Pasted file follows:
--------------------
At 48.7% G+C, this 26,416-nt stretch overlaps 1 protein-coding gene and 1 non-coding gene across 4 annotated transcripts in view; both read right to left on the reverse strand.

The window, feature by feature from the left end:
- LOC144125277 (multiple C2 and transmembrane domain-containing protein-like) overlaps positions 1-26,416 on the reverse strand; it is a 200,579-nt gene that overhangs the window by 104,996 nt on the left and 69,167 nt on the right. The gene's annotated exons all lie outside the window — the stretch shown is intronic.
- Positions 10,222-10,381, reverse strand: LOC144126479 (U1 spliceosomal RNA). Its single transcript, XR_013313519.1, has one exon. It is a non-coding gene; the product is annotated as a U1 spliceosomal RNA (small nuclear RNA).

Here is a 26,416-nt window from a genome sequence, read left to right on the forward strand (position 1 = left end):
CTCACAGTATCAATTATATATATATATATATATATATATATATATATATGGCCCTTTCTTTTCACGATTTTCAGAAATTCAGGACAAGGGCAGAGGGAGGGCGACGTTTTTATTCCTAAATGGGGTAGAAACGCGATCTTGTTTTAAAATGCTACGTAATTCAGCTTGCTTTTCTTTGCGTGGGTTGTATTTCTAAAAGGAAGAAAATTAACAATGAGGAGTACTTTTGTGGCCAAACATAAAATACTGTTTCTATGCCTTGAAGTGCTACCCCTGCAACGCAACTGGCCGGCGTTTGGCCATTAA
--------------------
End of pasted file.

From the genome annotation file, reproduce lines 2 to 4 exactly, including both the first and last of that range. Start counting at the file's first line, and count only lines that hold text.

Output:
The window, feature by feature from the left end:
- LOC144125277 (multiple C2 and transmembrane domain-containing protein-like) overlaps positions 1-26,416 on the reverse strand; it is a 200,579-nt gene that overhangs the window by 104,996 nt on the left and 69,167 nt on the right. The gene's annotated exons all lie outside the window — the stretch shown is intronic.
- Positions 10,222-10,381, reverse strand: LOC144126479 (U1 spliceosomal RNA). Its single transcript, XR_013313519.1, has one exon. It is a non-coding gene; the product is annotated as a U1 spliceosomal RNA (small nuclear RNA).